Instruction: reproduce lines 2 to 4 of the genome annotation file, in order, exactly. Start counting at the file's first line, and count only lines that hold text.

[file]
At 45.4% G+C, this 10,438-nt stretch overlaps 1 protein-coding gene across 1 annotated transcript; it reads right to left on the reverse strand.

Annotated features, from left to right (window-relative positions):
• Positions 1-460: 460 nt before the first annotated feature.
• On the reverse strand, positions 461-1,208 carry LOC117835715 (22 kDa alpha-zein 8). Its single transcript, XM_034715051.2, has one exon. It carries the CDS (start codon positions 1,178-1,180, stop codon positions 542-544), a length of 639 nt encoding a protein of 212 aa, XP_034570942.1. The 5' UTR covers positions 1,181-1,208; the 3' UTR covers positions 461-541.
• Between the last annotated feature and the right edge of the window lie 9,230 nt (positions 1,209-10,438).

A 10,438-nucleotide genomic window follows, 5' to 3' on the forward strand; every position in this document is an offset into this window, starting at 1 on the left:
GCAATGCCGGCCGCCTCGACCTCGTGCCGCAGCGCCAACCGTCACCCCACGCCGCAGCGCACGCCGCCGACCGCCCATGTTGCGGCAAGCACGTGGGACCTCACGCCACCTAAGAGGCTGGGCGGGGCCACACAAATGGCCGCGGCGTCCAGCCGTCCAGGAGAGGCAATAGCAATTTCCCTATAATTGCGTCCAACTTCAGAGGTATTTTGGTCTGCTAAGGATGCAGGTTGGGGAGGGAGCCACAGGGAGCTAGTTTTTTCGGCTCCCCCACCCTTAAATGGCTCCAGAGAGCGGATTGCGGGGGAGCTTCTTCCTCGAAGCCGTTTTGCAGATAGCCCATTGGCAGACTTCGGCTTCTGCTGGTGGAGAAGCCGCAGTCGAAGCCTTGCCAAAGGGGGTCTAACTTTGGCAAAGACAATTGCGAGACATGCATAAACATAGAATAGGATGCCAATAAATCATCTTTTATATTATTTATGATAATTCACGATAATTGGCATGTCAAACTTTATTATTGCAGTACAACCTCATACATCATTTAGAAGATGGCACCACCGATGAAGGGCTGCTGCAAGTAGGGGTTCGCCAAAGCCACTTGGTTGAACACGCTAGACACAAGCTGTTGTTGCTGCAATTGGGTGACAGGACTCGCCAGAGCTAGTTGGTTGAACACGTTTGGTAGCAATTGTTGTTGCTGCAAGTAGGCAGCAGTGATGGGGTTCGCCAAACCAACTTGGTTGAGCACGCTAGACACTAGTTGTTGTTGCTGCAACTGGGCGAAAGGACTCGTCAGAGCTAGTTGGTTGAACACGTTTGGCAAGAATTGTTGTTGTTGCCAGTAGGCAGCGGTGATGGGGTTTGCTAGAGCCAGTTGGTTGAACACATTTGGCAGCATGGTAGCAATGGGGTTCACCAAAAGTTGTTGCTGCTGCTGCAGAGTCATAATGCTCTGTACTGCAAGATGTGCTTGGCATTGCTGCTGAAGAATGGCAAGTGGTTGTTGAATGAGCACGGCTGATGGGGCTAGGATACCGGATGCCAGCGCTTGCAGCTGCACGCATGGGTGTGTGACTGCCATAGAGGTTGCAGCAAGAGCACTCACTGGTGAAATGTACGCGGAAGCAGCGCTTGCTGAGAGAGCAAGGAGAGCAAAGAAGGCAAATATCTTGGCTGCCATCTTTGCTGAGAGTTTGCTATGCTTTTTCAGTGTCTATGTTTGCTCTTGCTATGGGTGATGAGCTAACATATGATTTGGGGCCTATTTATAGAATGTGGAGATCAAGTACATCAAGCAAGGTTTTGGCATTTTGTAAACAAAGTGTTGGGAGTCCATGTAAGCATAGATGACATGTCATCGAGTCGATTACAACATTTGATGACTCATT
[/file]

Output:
Annotated features, from left to right (window-relative positions):
• Positions 1-460: 460 nt before the first annotated feature.
• On the reverse strand, positions 461-1,208 carry LOC117835715 (22 kDa alpha-zein 8). Its single transcript, XM_034715051.2, has one exon. It carries the CDS (start codon positions 1,178-1,180, stop codon positions 542-544), a length of 639 nt encoding a protein of 212 aa, XP_034570942.1. The 5' UTR covers positions 1,181-1,208; the 3' UTR covers positions 461-541.